Oscar Nominations: Best Picture, Actress, Production Design
Oscar Wins: Best Director, Original Score, Sound Editing, Sound Mixing, Cinematography, Film Editing, Visual Effects
Mad Max: Fury Road (2015)
You can pretty much take everything I just said about Gravity above and apply it to Mad Max: Fury Road in 2015. Although I will say that the newest Mad Max film has both stuck with me stronger to this date and that I didn’t notice how thin its overall plot was until I saw it a second time. Multiple screenings of George Miller’s amazing work, however, has only strengthened my admiration of the absolute virtuosity of the filmmaking involved in telling that thin story. Mad Max: Fury Road should become the subject of intense study at film schools across the world because of its masterful use of visual storytelling, camera placement, and the writing that had nothing to do with what the characters were saying. What becomes obvious is how painstakingly arduous and well-conceived the story boarding on this movie was. Black Panther‘s Ryan Coogler and company could take some lessons from Miller and his team of filmmakers. While I do think the script is undervalued to some degree, this is an example of how the Academy repeatedly undervalues science fiction and fantasy pictures when it comes time for the ‘above-the-line’ categories on Oscars night, so much so that nobody ever really considered this to be a viable Best Picture winner. Again, I’m not going to argue that this nominee should have beaten out the eventual winner (Spotlight was, after all, my very favorite movie of that year for entirely opposite reasons), but I’d give it a pretty strong recommendation to our voters here.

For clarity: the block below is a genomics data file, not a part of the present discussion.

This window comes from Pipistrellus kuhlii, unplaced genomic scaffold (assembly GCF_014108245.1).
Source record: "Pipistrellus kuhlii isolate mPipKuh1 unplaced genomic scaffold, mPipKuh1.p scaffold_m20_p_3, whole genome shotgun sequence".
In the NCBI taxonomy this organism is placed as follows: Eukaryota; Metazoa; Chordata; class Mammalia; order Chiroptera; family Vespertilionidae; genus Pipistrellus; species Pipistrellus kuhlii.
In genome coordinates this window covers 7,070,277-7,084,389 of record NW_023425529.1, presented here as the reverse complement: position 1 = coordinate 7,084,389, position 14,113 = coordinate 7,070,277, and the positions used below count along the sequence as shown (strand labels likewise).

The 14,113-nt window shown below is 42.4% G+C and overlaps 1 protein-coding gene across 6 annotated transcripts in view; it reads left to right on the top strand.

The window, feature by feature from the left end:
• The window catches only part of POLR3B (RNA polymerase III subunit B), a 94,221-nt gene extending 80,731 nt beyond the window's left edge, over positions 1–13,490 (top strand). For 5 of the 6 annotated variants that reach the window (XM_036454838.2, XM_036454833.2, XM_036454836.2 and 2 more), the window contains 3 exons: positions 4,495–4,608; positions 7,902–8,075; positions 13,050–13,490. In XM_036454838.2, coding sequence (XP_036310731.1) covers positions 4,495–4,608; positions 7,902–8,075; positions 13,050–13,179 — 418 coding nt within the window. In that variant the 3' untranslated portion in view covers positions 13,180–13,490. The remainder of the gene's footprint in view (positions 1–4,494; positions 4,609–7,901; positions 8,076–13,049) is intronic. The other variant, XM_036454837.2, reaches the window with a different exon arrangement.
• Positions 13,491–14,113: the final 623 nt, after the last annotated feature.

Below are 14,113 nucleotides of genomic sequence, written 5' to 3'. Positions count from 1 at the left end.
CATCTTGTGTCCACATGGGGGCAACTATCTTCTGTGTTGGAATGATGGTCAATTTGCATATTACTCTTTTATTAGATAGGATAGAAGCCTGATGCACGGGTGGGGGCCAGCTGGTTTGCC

Oscar Nominations: Best Picture, Director, Cinematography, Visual Effects
Oscar Wins: Best Film Editing, Sound Editing, Sound Mixing, Costume Design, Makeup and Hairstyling, Production Design
La La Land (2016)
Oh boy is this a divisive movie! If you were reading here last year you know that I went back to the movie theater for a second look at La La Land to confirm what my initial misgivings had been about the movie and why I had come out of the theater loving it nonetheless. In the end, I gave La La Land a less than enthusiastic endorsement for the Best Picture win, in part because none of the other nominated films had been particularly faultless either and it was the movie that I suspected I’d watch most often in the future for its mixture of design and emotion and appealing froth. It seemed like a Best Picture winner, too. I guess I understand why so many of the Academy voters fell for Moonlight with its beautiful cinematography, strong performances, and meaningful social topicality, but for whatever reason I found myself one step ahead of it and mostly emotionally at bay over the course of its run time. Moonlight‘s win has been largely attributed to the new preferential ballot and its relative high position on many ballots in comparison to La La Land‘s tendency to show up either very high or very low on ballots, picking up fewer votes as the tallying process progressed. I’m looking forward to seeing how our voters place it among this group of competitors.
Oscar Nominations: Best Picture, Actor, Original Screenplay, Sound Editing, Sound Mixing, Costume Design, Film Editing
Oscar Wins: Best Director, Actress, Original Score, Original Song, Production Design, Cinematography
These movies are much more recent in our memories, so maybe we have more immediate reactions to them or maybe we’re more or less invested in their Oscars night fates. Let us know where you stand both by voting here and telling us how you feel about them in the comments section.